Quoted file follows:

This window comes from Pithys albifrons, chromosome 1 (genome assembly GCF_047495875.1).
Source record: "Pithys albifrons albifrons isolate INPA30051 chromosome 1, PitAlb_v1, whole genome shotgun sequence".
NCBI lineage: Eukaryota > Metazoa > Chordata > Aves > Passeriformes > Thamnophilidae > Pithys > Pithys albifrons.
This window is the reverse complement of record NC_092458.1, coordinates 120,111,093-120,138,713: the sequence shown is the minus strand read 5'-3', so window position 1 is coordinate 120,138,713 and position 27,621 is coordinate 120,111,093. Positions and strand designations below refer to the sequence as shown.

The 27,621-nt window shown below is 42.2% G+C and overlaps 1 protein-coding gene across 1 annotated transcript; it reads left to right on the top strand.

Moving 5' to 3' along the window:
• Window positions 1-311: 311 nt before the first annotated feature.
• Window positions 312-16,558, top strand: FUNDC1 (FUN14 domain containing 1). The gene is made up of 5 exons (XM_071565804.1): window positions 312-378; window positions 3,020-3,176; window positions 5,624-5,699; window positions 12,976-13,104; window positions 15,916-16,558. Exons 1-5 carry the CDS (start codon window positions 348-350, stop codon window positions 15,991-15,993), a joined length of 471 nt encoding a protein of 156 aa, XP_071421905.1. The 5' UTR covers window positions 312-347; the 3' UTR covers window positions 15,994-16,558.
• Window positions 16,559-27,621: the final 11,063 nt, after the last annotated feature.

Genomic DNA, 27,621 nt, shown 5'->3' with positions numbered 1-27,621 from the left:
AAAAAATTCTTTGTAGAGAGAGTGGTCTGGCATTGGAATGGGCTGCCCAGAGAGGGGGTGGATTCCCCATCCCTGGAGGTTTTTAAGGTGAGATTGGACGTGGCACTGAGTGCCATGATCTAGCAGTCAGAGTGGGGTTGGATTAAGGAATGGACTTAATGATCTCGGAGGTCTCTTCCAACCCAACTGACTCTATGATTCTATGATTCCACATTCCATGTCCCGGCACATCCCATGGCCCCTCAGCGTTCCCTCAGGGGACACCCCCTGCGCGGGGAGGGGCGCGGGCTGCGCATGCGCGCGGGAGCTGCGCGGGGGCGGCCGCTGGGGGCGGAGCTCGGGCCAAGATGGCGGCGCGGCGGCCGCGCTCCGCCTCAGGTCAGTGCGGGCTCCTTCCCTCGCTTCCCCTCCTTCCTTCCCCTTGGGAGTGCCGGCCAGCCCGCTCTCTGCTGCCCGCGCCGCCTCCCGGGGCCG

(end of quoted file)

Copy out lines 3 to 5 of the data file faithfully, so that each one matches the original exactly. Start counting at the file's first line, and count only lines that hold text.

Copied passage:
NCBI lineage: Eukaryota > Metazoa > Chordata > Aves > Passeriformes > Thamnophilidae > Pithys > Pithys albifrons.
This window is the reverse complement of record NC_092458.1, coordinates 120,111,093-120,138,713: the sequence shown is the minus strand read 5'-3', so window position 1 is coordinate 120,138,713 and position 27,621 is coordinate 120,111,093. Positions and strand designations below refer to the sequence as shown.

The 27,621-nt window shown below is 42.2% G+C and overlaps 1 protein-coding gene across 1 annotated transcript; it reads left to right on the top strand.